By Melinda Gates
Sept. 21, 2015 | Maria Shriver
Serviam. I will serve. That is the motto of Ursuline Academy, the Catholic high school I attended in Dallas, Texas. It was also the ethos of the Catholicism that I grew up with. I was taught — in school, in church, in my home — that service is a form of holiness, and I believe that the philanthropic foundation my husband and I run is the logical extension of this lesson.
Pope Francis has put the fight against poverty at the center of his papacy. His words and actions remind me of the strong link between faith and work. I am proud to stand with him as a member of the Church, joining the global community of people committed to improving life for “the least of these.” So many of the partners in this community are people of faith — many different faiths, I might add — and they express their faith in action. We are told in the Gospel of Mark not to hide our light under a bushel, but I find that many people who have never read Mark take seriously the injunction to give their light to all who are in the house.
One of the hallmarks of Pope Francis is that he listens, truly listens, to the poor. In the past 15 years, I’ve tried to do the same as I’ve sought to answer the hard questions about poverty — why are people poor and what are the best ways to help them lift themselves up? From those conversations and from the evidence, one thing I have learned is that it’s impossible to study poverty without studying the unique predicament of women and girls in societies around the world.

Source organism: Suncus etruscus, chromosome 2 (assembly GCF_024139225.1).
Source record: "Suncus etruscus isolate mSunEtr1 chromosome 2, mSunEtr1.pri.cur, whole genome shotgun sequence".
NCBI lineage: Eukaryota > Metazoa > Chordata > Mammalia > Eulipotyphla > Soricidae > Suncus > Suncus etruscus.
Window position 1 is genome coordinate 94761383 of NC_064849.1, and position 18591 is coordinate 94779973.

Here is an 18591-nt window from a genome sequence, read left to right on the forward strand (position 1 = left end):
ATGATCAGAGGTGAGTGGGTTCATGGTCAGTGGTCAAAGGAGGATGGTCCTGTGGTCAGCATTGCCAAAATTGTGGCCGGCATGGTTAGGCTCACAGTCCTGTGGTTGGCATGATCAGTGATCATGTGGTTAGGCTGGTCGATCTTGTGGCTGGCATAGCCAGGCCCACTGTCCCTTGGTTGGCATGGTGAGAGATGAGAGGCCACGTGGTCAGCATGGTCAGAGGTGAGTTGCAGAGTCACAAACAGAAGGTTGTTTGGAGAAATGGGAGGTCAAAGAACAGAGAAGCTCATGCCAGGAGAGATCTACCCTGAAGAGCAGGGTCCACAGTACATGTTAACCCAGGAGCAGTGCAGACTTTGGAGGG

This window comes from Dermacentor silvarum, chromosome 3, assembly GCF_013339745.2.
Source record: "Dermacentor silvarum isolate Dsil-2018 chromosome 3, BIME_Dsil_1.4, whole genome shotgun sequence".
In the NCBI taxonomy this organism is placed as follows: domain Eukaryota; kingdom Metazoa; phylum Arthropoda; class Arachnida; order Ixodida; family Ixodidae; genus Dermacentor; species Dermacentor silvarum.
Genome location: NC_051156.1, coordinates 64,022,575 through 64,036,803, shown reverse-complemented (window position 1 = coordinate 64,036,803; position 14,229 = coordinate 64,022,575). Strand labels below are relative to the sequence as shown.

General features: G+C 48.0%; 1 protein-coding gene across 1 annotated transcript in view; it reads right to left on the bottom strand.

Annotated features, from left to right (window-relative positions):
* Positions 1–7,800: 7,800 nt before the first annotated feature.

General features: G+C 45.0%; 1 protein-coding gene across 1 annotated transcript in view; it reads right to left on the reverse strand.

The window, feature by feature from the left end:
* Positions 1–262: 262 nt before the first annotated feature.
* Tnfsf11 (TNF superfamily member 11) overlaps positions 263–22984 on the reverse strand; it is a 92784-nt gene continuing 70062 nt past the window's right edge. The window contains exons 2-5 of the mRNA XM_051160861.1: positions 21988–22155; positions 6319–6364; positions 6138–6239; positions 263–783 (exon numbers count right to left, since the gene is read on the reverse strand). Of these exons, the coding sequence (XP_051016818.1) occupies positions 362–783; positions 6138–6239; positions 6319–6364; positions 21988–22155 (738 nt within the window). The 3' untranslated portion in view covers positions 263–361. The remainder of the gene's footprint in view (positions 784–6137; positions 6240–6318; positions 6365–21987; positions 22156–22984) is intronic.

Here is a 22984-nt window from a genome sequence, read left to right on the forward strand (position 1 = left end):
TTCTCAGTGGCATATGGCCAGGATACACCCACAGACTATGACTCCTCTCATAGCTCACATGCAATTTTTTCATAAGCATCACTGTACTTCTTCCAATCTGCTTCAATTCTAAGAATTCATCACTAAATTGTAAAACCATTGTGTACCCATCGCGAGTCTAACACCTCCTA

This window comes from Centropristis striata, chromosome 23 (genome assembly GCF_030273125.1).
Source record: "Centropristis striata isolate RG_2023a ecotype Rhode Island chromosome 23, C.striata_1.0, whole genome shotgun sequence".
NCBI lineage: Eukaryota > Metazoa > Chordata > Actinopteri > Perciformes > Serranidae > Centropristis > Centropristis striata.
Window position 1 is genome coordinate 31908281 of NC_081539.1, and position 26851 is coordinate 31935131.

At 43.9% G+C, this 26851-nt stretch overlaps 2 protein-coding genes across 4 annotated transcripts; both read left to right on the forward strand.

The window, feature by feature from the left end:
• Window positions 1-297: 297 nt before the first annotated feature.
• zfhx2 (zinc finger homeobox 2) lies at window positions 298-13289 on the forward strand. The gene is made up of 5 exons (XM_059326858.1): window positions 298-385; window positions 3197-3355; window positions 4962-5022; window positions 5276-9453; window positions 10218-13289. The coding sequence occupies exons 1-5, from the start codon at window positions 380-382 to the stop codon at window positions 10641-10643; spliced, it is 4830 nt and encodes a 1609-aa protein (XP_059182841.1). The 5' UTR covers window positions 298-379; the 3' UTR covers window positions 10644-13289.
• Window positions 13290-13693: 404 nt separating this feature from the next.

Women and girls are more likely to be poor, and more likely to suffer from the consequences of poverty, like ill health and the lack of education. So when the Pope talks about the fight against poverty, he is also talking about a better life for women and girls in particular.
And there’s more. Because women and girls are caretakers who give so much to their families and their communities, empowered women and girls are actually one of the best resources we have in the fight against poverty for everyone. When women and girls are healthy and educated and have the power to make decisions, the decisions they make build the foundations for a thriving future for the world. On this issue too, the Pope has been a champion, commenting specifically on gender inequality and the “scandal” of wage differences between men and women. Pope Francis is helping millions of people make the connection between women and girls and the fight against poverty.
I have decided to devote the rest of my life to fighting poverty and pursuing equality for women and girls. It is what my head and my heart tell me to do. It is how I can follow through on the promise I made as a girl at Ursuline Academy — to serve. In this era we are blessed — not only those of us who are Catholic, but all of us — to have Pope Francis to help us understand what it means to serve.